How TTW Techniques Might Have Helped Jordan Spieth

(Before we go any further, you might enjoy reading this article by Rick Reilly about the twelfth hole at Augusta National, from the April 2, 1990, issue of Sports Illustrated. It's a long piece, but gives a great sense of how challenging No. 12 historically has been. Money quote: "The best hole in the country is the 12th at Augusta National. … Jack Nicklaus calls it 'the hardest tournament hole in golf.'"

One more thing: Keep in mind that, irrespective of the difficulty, everyone plays the same hole.)

The central idea and understanding of the TTW project is that the techniques that could help Tiger regain his dominance (or at least start playing golf with pleasure again) are the same techniques an amateur would use to improve her game, and vice versa. With that perspective in mind, today I'd like to explore what Jordan Spieth could have done differently on the first three holes of the back nine in the final round of the Masters.

Let's review the situation one more time. Spieth finished the front-nine with four straight birdies, giving himself a five-shot lead going into the final nine holes of the tournament. Here's an outline of all of his shots on ten, eleven and twelve:

  • Ten (Par 4)

    • Tee shot: 3-wood. Off to the right, into the rough.
    • Second shot: Short and right, into the front-right bunker by the green.
    • Third shot: From the sand, well short.
    • Fourth shot: Medium-length putt, missed.
    • Fifth shot: Makes the putt.
    • Result: Bogey
  • Eleven (Par 4)

    • Tee shot: Driver. Well right, into the trees.
    • Second shot: No shot at the green. Pitches out to center of fairway.
    • Third shot: From 122 yards, right at the pin. Lovely shot.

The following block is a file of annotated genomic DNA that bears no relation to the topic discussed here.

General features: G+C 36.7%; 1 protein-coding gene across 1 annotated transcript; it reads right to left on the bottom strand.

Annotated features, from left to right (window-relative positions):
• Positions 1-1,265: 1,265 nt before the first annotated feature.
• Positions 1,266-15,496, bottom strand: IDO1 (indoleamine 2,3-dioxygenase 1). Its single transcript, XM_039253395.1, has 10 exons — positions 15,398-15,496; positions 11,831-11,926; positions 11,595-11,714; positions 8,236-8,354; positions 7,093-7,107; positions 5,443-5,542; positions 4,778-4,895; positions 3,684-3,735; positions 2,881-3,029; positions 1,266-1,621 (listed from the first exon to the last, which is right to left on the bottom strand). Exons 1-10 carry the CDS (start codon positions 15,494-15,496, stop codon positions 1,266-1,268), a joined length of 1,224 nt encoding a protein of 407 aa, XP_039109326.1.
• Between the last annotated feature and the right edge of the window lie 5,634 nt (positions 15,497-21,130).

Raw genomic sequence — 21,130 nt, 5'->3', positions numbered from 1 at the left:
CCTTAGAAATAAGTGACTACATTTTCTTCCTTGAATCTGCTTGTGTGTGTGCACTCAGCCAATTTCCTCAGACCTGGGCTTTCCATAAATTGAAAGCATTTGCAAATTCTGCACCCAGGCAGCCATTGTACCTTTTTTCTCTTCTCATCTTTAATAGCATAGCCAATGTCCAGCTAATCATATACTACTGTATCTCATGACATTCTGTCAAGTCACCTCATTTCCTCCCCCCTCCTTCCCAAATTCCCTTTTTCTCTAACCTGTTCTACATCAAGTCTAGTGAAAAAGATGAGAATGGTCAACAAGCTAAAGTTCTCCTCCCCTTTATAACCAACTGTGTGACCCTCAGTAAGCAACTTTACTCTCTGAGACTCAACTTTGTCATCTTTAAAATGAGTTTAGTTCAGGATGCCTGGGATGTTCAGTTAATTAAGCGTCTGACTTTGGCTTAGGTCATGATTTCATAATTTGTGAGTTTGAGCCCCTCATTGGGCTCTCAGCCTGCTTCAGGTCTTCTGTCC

• Fourth shot: Putt, about 6 feet, missed just below the hole.
    • Fifth shot: Makes the putt.
    • Result: Bogey
  • Twelve (Par 3)

    • Tee shot: Short and to the right. Falls back into Rae's Creek.
    • Second shot: (Penalty)
    • Third shot: Wedge from maybe 80 yards, hit fat, right into the creek.
    • Fourth shot: (Penalty)
    • Fifth shot: From same place as last shot, hits back of green, bounces into the sand.
    • Sixth shot: Out of sand, close to pin.
    • Seventh shot: Makes the putt.
    • Result: Quadruple bogey

(Also worth remembering: two years ago, in his first Masters, Spieth had come to twelve chasing the lead on the final day and had hit short and to the right and seen his ball bounce back into the water.)

Seeing it written out like that, the pattern is kind of hard to miss. With the exception of his second and third shots on eleven--the former a high-margin shot, the latter a beautifully hit wedge--every shot he hit on the back nine (excluding putts), up until the fifth shot on twelve, was short and to the right.

What do you think was going through his head as he stepped up to the tee on 12? How likely do you think it is that he was thinking, "Don't hit it short and right?"

Pretty likely, I'd say.

One of Jerry's teachings is "The body doesn't know 'not.'" That is, the abstraction of "not" has no energetic meaning to the body. When we say to ourselves, "Don't hit it to the right," the energy in the body is, "Hit it to the right."

In last week's piece, I noted that something changed substantially with that fifth shot at twelve. I bet Spieth was thinking something like, "I'll hit it toward the back of the green. If it goes into the bunker, fine." And by changing his conceptualization of the shot into something with a higher margin for error, and with a positive visualization without a corresponding negative one (i.e. no "don't hit it right"), he changed his energy. Again, for proof, I offer that he made an comfortable up-and-down from the bunker, then birdied the par-5 13th and par-4 14th.